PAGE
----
Life gives us plenty of reasons to be stressed. Whether its relationship problems, child-rearing issues, money problems, life complications, or a number of other factors, the average person experiences a significant amount of stress throughout their life.
“It’s difficult to stay healthy and energized when stress is a daily reality,” says Greg Wells, Ph.D., author of The Ripple Effect: Eat, Sleep, Move and Think Better. According to Wells, stress can actually have a huge impact on how you live your life and can be damaging to your body and mental health. Here, Wells suggests seven techniques that can help you have a healthier “thought life” and recover from chronic stress:
- Move your body: Repeated motion is very soothing to the mind and body. It’s important to remain active. Activities such as walking, cycling, swimming, and running are great ways to relieve tension, improve circulation, and clear the mind.
- Get into nature: Going to the park, the garden, the woods, or anywhere outdoors is a great way to strengthen your immune system, reduce tension and depression, and boost your mood. "It’s stunning how good it is for your health to be in nature,” Wells says. “And I recommend you leave the cell phone and earbuds at home.”
- Practice Yoga or Tai Chi: Yoga, therapy, and Tai Chi are all great ways to decrease stress and anxiety, increase energy, and boost your immune system. They will also give you more stamina and improve the quality of your sleep.
- Have perspective: It’s important to not jump to quick conclusions like, “I can’t handle this.” Having a positive mindset is imperative when trying to combat stress. “This is truly a mind-over-matter opportunity,” Wells says. “Believing that you are strong and resourceful actually makes you stronger and more resourceful.” Another tip — Don’t give in to negative self-talk about not having what it takes to manage life.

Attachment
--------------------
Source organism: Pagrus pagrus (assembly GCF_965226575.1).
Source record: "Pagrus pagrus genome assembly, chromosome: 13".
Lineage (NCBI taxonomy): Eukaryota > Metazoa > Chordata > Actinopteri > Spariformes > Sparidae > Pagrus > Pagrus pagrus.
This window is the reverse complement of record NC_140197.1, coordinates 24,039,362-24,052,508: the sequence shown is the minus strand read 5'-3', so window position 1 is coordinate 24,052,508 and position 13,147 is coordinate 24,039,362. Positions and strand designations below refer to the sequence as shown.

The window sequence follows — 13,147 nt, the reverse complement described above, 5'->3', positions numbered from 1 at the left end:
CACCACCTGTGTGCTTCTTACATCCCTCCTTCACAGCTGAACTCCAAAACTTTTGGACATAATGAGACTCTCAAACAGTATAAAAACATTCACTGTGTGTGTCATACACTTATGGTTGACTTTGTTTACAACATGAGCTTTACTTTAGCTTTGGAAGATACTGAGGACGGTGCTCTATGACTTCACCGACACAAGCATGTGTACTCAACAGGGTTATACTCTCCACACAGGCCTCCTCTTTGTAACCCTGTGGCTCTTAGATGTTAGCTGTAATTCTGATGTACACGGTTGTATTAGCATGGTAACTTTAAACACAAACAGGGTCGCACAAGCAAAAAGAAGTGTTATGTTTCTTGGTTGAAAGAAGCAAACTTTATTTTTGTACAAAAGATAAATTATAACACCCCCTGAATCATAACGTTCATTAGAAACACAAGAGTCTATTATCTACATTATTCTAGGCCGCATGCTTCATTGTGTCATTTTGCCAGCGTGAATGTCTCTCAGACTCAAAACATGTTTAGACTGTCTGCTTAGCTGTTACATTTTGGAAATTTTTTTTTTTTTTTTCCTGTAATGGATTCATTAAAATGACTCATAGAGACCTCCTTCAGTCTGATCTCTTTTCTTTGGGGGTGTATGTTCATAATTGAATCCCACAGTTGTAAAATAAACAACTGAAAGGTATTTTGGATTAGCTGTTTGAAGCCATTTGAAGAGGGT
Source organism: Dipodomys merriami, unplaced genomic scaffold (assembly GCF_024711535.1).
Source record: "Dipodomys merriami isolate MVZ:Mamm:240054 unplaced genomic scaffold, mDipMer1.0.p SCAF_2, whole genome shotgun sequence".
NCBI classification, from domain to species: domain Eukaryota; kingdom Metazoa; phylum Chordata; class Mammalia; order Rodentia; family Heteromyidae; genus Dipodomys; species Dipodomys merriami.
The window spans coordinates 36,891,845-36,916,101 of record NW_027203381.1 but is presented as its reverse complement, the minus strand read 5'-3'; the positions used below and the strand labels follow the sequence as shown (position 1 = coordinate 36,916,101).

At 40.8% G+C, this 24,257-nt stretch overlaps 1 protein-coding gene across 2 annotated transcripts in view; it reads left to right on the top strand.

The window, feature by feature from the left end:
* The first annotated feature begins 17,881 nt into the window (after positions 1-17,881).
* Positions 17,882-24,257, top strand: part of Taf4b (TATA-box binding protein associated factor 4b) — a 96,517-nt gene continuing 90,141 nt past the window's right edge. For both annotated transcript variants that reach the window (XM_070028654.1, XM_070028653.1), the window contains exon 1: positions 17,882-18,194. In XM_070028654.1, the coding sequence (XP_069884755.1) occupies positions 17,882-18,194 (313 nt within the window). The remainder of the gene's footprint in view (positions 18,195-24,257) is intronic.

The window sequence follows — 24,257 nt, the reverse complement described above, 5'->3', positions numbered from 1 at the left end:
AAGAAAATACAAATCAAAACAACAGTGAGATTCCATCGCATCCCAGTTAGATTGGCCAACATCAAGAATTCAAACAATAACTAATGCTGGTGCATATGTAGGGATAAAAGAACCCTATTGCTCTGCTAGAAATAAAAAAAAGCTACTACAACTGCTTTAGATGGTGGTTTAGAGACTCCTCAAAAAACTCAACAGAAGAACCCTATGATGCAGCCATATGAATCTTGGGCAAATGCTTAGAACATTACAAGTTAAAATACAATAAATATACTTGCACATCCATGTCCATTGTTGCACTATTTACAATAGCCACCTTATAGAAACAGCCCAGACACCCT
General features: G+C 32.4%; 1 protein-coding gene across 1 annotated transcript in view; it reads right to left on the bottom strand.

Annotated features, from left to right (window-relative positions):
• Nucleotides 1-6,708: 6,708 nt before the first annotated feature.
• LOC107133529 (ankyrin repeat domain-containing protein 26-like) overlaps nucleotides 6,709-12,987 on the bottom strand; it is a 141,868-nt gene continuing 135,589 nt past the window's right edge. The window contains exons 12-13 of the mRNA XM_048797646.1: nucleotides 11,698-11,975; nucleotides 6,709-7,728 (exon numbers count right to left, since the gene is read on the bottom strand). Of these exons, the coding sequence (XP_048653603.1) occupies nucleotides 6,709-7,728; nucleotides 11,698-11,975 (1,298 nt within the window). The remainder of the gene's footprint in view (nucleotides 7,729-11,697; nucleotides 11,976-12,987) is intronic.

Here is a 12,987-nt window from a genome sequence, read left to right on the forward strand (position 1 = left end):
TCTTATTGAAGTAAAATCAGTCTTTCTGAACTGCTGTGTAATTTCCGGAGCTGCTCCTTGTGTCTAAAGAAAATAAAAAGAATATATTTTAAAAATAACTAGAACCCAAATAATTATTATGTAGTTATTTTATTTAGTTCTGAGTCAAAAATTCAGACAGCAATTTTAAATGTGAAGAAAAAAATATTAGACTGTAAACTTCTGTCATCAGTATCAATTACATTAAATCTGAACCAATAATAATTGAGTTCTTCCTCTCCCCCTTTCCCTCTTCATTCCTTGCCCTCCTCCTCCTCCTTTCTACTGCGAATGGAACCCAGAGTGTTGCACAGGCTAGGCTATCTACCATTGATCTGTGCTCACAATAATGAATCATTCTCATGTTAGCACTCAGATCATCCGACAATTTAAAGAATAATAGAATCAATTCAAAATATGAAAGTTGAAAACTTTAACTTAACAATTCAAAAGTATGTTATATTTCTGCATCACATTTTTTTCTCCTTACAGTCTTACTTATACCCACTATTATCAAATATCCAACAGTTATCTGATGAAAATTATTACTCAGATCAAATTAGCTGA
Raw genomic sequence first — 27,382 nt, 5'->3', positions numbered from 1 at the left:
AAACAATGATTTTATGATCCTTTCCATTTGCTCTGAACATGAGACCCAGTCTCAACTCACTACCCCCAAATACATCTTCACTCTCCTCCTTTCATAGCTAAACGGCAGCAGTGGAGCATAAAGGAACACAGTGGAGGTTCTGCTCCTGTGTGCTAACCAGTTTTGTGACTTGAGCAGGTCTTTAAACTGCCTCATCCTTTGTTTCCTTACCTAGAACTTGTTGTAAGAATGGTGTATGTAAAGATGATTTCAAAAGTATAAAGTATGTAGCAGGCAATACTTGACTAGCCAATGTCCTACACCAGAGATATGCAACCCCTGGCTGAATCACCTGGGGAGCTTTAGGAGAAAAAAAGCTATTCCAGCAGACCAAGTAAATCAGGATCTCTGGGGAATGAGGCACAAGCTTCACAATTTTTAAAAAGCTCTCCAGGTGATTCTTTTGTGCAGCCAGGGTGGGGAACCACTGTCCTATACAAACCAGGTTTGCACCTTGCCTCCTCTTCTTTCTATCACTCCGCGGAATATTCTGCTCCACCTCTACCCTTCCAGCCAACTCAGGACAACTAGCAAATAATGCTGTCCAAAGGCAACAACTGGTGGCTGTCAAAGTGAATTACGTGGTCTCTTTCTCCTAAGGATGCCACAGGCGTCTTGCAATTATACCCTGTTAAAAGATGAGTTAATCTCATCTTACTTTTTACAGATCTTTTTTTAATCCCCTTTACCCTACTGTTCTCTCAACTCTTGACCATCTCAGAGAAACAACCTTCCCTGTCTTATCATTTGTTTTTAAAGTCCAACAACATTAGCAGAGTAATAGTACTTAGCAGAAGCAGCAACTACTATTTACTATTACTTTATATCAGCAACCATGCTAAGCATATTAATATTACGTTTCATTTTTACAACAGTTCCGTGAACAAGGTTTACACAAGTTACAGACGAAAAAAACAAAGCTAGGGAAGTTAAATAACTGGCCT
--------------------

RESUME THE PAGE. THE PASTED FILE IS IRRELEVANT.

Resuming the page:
- Change the nature of your response: Research indicates that taking an active, problem-solving approach to daily challenges helps to relieve stress and in turn, transform it into something positive. If you withdraw, deny the problem, or spend all your time venting, you’ll feel helpless. Instead, Well says, be determined to make a change, put effort into it, and plan for better results.
- Practice slow, deep breathing: You have probably already heard about the importance of breathing when it comes to high stress situations — breathing can actually make a huge difference. Wells recommends you start small by taking three deep breaths each time you sit down at your desk through out the course of your day. It will help you become more patient, calm, and relaxed.
- Focus on one task at a time: Each day, you should schedule time to focus exclusively on one task. Although people love to multi-task, taking things one-step at a time is much healthier. "People love to talk about multi-tasking, but while doing several things at once might make it seem as if you are working hard, it’s an illusion,” says Wells says. "Your body and mind are not designed to work that way and it causes extra stress."
For more tips on how to combat stress, visit Wells' official website.